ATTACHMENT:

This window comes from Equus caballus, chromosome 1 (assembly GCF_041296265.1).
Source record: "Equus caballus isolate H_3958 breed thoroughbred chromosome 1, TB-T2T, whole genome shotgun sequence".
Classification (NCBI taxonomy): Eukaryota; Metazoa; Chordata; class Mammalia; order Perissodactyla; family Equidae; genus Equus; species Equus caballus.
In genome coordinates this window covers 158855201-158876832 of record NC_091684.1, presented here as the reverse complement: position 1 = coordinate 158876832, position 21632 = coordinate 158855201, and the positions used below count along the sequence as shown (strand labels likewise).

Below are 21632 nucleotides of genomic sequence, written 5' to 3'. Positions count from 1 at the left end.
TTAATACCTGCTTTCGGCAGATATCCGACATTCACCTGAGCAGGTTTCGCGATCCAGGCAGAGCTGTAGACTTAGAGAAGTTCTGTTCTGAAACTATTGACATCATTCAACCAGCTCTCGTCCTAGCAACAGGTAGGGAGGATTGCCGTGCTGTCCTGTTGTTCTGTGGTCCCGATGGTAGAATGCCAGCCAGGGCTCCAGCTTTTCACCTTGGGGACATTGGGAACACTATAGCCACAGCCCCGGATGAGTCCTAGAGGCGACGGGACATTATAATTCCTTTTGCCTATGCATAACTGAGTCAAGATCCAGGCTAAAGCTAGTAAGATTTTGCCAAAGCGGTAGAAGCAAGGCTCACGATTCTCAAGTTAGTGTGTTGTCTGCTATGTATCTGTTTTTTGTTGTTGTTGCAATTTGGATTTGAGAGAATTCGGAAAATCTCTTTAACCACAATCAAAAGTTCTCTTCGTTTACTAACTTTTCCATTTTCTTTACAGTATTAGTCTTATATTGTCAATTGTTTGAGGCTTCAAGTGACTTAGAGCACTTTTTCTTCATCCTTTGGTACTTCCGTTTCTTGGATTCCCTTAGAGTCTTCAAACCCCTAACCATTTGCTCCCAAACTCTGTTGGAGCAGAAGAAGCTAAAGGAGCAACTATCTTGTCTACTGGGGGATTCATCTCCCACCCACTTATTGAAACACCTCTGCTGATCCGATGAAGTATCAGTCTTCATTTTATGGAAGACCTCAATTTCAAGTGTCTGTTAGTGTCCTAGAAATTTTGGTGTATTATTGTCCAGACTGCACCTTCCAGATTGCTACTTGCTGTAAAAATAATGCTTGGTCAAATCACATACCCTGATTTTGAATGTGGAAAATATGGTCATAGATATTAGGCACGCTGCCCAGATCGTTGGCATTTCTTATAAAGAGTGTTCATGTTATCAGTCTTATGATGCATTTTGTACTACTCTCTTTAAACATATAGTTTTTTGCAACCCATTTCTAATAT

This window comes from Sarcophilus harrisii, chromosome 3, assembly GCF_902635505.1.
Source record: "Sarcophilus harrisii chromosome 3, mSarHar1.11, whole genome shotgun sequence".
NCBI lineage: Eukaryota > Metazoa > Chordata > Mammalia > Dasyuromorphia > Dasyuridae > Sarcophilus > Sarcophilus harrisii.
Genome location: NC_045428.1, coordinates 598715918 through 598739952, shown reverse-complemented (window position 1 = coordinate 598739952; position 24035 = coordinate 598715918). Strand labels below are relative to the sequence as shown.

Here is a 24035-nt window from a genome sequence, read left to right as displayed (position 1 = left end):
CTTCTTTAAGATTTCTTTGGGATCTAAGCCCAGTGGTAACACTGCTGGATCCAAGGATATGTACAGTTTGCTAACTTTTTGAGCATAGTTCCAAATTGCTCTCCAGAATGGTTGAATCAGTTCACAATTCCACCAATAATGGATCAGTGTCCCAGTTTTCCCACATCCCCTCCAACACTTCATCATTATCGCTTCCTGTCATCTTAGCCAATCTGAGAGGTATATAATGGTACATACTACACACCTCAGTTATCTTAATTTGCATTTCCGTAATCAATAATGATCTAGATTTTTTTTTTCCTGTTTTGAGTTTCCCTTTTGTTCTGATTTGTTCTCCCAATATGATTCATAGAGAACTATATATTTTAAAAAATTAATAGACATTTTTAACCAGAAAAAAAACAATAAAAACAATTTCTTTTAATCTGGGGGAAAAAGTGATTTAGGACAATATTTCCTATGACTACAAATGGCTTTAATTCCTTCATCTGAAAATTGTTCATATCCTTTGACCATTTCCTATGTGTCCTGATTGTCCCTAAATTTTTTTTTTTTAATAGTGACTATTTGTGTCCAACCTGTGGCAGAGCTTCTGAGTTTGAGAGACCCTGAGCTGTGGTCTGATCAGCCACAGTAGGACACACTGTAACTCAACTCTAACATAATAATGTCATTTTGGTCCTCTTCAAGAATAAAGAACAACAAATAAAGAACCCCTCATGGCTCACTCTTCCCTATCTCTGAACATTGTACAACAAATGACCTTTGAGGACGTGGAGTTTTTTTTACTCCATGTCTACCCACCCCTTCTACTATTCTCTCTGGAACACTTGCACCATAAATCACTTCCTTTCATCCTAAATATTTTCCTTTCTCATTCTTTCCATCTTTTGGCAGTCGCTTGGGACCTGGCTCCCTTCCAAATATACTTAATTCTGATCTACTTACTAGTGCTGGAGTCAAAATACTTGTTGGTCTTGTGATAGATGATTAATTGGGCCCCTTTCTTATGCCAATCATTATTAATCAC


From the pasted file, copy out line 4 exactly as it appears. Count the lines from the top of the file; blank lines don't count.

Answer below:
In genome coordinates this window covers 158855201-158876832 of record NC_091684.1, presented here as the reverse complement: position 1 = coordinate 158876832, position 21632 = coordinate 158855201, and the positions used below count along the sequence as shown (strand labels likewise).